Bloomberg’s campaign staff grows to 800
Michael Bloomberg has hired more than 800 staffers since launching his bid for the Democratic presidential nomination in November, according to an aide to the former New York City mayor.
Most of those staffers — more than 500 — are spread across 30 states, including the 14 Super Tuesday states that Bloomberg is counting on to propel his presidential campaign. Roughly 300 more are based at the campaign’s New York City headquarters, the aide said.
Bloomberg, who only entered the presidential race in November, has quickly shot to the top of the Democratic primary field in spending and staffing. Unlike his rivals for the party’s nomination, he’s not competing in the four early primary and caucus states, opting instead to invest in states that hold their primaries in March.
He’s also self-funding his campaign.
The heavy staffing investments give Bloomberg the largest organization in the Democratic field outside the four early primary or caucus states of Iowa, New Hampshire, Nevada and South Carolina.
While other candidates, like Sen. Elizabeth Warren (D-Mass.) and former Vice President Joe Biden, have expanded their operations beyond the early states, they remain far behind Bloomberg in total numbers.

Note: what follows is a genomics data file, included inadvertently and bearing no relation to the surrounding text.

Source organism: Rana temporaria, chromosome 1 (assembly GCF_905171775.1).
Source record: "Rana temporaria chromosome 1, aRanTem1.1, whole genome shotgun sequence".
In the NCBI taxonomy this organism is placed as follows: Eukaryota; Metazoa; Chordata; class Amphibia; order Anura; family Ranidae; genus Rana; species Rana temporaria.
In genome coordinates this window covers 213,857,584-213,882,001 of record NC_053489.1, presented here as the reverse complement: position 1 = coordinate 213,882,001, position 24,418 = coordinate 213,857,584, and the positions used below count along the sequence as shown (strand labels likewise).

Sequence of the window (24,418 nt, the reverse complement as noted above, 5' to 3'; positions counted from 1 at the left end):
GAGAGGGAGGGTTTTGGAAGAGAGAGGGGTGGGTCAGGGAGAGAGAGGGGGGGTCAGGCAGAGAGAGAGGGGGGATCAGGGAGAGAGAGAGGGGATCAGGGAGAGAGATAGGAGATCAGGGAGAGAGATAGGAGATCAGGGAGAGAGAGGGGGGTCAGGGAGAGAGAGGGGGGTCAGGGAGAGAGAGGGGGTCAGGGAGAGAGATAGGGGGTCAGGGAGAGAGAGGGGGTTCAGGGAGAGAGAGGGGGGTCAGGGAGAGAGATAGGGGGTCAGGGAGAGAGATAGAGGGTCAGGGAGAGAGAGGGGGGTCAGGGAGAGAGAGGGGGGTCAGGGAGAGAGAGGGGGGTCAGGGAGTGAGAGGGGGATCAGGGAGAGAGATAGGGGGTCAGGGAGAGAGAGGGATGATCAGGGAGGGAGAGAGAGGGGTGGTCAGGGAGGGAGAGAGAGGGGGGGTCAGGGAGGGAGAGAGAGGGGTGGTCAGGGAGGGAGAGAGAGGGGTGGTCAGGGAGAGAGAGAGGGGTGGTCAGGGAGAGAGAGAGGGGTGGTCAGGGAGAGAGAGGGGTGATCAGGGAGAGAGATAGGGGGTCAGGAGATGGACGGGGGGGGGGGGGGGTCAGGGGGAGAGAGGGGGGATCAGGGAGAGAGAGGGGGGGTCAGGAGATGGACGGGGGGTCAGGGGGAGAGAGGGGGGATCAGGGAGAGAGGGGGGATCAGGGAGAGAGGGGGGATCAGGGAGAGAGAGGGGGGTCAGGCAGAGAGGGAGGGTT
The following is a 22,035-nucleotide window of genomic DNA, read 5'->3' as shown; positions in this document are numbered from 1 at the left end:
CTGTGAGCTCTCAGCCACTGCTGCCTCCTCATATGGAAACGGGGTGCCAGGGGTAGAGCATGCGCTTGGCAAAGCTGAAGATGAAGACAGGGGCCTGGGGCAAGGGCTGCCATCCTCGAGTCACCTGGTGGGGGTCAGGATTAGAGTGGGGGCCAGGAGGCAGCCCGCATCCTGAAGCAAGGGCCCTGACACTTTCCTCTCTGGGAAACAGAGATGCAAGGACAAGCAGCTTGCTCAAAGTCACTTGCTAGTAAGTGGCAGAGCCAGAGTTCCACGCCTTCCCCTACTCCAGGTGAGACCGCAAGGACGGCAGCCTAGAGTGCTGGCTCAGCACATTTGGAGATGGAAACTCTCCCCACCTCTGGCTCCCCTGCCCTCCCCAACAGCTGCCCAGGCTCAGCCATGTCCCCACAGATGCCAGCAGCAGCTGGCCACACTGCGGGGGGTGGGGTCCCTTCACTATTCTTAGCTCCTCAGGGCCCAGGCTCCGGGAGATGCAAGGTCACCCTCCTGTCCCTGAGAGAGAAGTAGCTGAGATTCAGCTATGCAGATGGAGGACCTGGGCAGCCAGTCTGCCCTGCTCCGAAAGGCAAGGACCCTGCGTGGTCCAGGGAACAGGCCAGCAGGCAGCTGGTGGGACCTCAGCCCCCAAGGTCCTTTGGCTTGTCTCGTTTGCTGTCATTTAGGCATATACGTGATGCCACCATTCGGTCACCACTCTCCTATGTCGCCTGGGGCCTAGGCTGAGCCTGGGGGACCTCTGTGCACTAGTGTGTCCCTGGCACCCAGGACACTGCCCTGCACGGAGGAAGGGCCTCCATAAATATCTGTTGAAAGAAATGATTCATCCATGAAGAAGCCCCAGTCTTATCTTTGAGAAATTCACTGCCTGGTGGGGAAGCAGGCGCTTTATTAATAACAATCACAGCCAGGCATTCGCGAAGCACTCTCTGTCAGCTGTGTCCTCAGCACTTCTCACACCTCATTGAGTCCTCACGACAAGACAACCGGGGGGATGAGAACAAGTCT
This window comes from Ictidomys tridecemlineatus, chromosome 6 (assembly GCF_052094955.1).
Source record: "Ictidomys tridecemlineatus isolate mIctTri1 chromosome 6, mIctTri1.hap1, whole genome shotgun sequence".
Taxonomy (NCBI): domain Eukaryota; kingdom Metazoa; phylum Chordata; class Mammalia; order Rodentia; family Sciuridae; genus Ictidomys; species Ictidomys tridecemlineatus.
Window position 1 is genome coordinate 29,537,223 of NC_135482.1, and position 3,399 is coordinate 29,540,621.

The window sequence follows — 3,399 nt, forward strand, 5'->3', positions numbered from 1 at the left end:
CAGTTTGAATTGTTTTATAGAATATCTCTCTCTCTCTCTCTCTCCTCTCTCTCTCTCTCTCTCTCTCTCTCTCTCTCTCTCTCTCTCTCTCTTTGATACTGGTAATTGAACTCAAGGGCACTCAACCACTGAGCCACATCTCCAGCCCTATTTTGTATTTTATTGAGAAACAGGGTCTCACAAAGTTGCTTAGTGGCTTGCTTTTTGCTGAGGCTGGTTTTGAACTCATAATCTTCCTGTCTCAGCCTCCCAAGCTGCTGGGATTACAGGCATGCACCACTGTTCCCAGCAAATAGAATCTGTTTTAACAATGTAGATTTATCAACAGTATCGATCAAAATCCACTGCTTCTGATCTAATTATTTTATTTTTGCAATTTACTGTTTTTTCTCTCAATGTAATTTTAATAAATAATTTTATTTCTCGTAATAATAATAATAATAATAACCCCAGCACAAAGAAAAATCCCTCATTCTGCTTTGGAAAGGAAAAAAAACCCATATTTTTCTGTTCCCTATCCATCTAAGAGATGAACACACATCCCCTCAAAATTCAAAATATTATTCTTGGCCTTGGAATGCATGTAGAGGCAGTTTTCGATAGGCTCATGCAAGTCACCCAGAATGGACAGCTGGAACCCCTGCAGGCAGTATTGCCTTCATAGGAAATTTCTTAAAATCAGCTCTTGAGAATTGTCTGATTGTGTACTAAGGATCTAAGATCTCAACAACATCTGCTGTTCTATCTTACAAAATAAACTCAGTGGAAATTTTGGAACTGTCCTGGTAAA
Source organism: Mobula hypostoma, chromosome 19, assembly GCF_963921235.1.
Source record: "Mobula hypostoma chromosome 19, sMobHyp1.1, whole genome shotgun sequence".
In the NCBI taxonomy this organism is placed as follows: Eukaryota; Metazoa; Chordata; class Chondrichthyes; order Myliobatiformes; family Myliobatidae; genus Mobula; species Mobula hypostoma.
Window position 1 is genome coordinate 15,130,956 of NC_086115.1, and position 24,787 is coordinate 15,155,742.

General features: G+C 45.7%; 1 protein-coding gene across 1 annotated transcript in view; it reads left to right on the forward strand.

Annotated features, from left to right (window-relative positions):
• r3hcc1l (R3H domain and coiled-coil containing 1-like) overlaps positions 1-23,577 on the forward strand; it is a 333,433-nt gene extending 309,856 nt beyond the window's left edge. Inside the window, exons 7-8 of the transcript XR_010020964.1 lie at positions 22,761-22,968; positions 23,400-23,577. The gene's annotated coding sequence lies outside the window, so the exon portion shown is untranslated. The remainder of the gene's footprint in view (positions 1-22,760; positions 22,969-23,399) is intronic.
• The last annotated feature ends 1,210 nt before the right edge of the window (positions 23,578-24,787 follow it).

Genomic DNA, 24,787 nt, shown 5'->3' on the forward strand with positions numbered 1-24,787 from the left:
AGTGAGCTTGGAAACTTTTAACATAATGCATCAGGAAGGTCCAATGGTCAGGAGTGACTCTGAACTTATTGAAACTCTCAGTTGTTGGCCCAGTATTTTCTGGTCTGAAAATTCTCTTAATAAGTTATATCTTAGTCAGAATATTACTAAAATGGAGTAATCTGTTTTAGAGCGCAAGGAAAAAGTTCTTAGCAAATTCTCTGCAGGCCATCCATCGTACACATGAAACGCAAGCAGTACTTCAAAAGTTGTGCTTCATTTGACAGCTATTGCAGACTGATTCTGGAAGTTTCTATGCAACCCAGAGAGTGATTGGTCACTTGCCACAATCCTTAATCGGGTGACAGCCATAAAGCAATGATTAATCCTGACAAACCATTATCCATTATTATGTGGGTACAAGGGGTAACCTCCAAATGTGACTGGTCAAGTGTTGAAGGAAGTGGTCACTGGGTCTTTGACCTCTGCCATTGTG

The former New York City mayor has also spent heavily on advertising. He reserved more than $120 million in television ads between his campaign launch in November and the end of the year and has already outspent his Democratic rivals on digital advertising.
Still, Bloomberg is likely to face a difficult path to the nomination. No candidate in recent history has successfully skipped the early primaries and caucuses. Former New York City Mayor Rudy Giuliani tried a similar strategy in 2008, only to end his campaign before the end of January.
And at the same time, Bloomberg has faced criticism from many in the Democratic Party’s progressive wing, who have accused him of seeking to buy the nomination by spending millions of dollars of his personal fortune on his campaign.
Bloomberg’s decision to fund his own campaign also means that he’s unable to qualify for the presidential primary debates under the Democratic National Committee’s (DNC) current rules, which require candidates to meet polling minimums and raise money from a certain amount of donors.
Still, his rapid staffing ramp-up means that he will have a presence in many states long before many of his rivals, which he hopes gives him an opportunity to make an early impression with voters.